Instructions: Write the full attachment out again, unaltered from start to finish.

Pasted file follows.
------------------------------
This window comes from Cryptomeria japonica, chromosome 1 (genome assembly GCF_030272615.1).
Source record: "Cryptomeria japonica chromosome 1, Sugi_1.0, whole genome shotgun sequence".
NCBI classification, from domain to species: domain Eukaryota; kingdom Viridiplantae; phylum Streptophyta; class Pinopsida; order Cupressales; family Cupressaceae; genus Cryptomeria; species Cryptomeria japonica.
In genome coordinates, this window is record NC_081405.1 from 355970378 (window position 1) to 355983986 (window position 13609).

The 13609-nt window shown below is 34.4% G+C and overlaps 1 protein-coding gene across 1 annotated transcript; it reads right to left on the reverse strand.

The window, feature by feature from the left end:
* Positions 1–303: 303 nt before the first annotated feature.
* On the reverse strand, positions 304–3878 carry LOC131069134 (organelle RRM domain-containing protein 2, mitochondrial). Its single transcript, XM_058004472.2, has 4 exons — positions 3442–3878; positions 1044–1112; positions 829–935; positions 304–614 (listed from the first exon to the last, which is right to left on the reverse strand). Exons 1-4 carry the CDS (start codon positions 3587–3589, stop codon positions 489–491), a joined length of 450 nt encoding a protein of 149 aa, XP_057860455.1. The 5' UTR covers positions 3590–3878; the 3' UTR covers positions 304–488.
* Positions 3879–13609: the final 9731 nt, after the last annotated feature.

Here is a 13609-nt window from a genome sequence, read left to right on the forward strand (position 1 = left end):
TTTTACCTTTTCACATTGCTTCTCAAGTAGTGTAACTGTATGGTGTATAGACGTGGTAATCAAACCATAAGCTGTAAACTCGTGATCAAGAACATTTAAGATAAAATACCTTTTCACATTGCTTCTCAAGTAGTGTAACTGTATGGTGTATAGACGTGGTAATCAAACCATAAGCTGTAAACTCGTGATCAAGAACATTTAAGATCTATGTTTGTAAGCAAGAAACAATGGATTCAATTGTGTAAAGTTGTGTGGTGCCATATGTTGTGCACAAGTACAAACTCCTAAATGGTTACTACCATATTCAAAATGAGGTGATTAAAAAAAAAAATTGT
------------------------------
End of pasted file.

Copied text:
This window comes from Cryptomeria japonica, chromosome 1 (genome assembly GCF_030272615.1).
Source record: "Cryptomeria japonica chromosome 1, Sugi_1.0, whole genome shotgun sequence".
NCBI classification, from domain to species: domain Eukaryota; kingdom Viridiplantae; phylum Streptophyta; class Pinopsida; order Cupressales; family Cupressaceae; genus Cryptomeria; species Cryptomeria japonica.
In genome coordinates, this window is record NC_081405.1 from 355970378 (window position 1) to 355983986 (window position 13609).

The 13609-nt window shown below is 34.4% G+C and overlaps 1 protein-coding gene across 1 annotated transcript; it reads right to left on the reverse strand.

The window, feature by feature from the left end:
* Positions 1–303: 303 nt before the first annotated feature.
* On the reverse strand, positions 304–3878 carry LOC131069134 (organelle RRM domain-containing protein 2, mitochondrial). Its single transcript, XM_058004472.2, has 4 exons — positions 3442–3878; positions 1044–1112; positions 829–935; positions 304–614 (listed from the first exon to the last, which is right to left on the reverse strand). Exons 1-4 carry the CDS (start codon positions 3587–3589, stop codon positions 489–491), a joined length of 450 nt encoding a protein of 149 aa, XP_057860455.1. The 5' UTR covers positions 3590–3878; the 3' UTR covers positions 304–488.
* Positions 3879–13609: the final 9731 nt, after the last annotated feature.

Here is a 13609-nt window from a genome sequence, read left to right on the forward strand (position 1 = left end):
TTTTACCTTTTCACATTGCTTCTCAAGTAGTGTAACTGTATGGTGTATAGACGTGGTAATCAAACCATAAGCTGTAAACTCGTGATCAAGAACATTTAAGATAAAATACCTTTTCACATTGCTTCTCAAGTAGTGTAACTGTATGGTGTATAGACGTGGTAATCAAACCATAAGCTGTAAACTCGTGATCAAGAACATTTAAGATCTATGTTTGTAAGCAAGAAACAATGGATTCAATTGTGTAAAGTTGTGTGGTGCCATATGTTGTGCACAAGTACAAACTCCTAAATGGTTACTACCATATTCAAAATGAGGTGATTAAAAAAAAAAATTGT